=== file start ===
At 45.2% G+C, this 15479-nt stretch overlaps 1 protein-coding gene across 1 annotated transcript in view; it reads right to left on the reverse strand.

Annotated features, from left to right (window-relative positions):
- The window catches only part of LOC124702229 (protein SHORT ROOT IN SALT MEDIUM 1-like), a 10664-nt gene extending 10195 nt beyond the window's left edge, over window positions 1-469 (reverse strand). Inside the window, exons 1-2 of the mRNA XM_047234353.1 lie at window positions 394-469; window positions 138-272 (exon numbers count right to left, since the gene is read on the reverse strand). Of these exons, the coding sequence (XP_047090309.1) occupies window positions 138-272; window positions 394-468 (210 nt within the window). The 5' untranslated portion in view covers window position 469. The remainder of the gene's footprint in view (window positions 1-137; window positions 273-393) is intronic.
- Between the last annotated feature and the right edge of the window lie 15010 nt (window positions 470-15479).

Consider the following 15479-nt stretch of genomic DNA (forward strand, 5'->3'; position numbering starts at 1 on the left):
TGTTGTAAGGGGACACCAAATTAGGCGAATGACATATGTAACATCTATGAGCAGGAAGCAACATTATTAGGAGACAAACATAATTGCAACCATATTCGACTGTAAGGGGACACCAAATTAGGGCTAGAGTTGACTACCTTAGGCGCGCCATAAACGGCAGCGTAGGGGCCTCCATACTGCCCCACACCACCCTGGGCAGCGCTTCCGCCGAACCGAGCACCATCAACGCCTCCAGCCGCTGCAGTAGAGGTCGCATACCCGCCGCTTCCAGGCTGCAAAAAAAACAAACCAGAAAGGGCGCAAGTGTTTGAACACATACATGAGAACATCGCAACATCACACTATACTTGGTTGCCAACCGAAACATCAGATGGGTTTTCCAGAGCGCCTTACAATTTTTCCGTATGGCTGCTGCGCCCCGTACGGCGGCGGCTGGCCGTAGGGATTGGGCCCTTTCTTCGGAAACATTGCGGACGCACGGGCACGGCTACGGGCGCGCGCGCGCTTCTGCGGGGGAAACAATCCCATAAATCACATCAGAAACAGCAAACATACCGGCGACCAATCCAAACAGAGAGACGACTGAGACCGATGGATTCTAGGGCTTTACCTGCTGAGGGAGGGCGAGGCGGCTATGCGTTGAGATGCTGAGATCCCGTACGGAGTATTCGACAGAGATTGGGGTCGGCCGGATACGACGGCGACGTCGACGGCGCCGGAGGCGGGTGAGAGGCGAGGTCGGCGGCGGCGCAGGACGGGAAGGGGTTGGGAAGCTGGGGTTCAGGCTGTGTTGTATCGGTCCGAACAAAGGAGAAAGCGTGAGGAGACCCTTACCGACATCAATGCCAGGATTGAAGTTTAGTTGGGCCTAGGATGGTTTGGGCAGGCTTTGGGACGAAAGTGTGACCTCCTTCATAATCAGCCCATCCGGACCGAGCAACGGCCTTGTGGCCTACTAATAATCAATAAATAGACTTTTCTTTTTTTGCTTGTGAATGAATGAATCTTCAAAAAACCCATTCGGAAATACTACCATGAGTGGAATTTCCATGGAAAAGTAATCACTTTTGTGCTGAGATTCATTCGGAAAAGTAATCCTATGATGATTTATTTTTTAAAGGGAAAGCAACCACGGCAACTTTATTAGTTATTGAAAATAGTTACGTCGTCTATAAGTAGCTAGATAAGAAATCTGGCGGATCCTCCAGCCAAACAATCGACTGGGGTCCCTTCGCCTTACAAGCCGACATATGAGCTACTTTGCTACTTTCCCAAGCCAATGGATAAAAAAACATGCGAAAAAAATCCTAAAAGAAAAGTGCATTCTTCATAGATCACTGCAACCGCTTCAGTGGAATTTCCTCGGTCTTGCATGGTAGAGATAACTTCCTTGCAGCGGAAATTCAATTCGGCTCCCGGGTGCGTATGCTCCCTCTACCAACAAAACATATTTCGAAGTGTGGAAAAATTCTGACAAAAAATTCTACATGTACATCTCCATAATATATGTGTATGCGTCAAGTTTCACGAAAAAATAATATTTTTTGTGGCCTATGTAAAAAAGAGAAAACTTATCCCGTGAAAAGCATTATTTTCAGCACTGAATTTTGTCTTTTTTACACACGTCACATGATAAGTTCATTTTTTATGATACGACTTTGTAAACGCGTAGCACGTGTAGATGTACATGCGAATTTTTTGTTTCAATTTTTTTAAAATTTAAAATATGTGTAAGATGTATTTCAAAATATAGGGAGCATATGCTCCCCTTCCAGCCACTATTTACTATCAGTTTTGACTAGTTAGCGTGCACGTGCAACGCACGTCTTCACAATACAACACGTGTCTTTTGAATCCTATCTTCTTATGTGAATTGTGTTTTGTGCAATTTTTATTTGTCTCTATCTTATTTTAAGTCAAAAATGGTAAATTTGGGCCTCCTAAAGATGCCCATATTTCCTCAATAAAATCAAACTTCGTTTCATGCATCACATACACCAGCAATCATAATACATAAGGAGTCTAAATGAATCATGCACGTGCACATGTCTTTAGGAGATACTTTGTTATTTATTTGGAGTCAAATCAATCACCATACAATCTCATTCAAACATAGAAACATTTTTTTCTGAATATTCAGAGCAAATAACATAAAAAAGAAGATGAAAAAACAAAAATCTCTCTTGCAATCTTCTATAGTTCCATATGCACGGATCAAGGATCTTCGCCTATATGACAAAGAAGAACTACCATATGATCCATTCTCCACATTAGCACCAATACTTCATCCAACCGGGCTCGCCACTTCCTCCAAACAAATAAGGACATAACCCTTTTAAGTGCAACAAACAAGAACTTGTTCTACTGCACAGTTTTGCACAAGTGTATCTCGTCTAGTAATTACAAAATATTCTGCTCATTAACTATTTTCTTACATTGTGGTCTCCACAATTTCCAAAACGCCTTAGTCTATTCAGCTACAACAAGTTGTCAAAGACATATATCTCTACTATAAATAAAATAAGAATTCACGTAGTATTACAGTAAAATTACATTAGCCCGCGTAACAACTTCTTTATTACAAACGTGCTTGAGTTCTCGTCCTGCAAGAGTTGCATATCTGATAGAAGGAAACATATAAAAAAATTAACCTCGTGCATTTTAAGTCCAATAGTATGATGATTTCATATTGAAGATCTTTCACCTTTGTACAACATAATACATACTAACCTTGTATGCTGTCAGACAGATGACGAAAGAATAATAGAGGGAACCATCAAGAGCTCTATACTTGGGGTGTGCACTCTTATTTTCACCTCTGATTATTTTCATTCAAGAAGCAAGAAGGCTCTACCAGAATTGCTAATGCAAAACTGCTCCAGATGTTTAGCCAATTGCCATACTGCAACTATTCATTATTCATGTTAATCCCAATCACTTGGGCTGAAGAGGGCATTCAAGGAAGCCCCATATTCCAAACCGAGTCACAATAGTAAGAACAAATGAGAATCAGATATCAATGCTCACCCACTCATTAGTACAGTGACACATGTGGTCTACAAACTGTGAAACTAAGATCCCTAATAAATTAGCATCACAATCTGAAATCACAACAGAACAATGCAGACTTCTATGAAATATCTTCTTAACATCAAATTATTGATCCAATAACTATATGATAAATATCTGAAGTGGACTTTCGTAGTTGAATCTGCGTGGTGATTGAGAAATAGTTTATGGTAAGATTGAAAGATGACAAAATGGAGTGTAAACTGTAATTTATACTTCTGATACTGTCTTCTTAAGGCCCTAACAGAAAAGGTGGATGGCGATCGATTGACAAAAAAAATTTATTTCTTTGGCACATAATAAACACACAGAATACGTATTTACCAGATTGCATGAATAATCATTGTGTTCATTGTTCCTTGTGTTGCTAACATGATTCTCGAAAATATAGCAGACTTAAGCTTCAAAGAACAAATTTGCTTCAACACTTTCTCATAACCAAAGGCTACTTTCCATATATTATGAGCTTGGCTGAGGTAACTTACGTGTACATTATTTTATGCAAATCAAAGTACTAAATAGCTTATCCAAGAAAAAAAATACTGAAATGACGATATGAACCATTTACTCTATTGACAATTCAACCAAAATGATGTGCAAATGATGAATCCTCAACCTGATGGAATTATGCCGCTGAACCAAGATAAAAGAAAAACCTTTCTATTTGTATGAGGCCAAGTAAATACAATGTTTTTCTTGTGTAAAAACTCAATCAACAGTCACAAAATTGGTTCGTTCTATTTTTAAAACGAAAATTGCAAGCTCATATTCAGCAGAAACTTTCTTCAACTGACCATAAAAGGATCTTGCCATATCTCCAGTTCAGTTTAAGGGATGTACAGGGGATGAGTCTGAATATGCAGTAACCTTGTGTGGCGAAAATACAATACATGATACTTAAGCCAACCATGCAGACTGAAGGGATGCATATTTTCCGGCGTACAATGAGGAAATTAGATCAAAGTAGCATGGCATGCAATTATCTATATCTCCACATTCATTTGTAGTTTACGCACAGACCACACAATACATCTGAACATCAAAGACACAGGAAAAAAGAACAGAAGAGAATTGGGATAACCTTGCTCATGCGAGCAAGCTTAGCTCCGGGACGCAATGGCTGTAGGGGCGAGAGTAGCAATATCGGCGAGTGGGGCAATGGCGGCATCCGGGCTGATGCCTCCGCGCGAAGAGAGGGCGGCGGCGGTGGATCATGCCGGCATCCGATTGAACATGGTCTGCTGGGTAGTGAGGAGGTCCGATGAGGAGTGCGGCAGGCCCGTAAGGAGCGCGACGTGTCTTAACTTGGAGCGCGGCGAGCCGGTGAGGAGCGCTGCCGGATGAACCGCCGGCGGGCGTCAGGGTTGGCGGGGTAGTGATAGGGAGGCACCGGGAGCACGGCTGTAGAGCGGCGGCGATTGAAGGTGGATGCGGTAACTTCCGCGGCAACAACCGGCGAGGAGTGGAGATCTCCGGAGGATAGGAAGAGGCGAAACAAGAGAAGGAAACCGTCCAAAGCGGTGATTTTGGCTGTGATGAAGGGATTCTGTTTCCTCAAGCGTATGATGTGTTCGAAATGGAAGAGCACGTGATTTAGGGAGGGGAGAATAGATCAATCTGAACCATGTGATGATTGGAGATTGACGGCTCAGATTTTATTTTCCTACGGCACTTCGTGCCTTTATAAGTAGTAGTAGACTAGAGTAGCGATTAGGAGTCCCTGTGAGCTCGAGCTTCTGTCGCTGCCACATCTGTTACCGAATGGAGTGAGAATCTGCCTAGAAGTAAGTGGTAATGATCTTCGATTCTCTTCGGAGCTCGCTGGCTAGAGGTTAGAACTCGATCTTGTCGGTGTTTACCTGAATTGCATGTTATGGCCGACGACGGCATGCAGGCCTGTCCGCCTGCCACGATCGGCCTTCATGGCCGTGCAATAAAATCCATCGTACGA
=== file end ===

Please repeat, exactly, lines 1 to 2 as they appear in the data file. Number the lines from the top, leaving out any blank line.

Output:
At 45.2% G+C, this 15479-nt stretch overlaps 1 protein-coding gene across 1 annotated transcript in view; it reads right to left on the reverse strand.

Annotated features, from left to right (window-relative positions):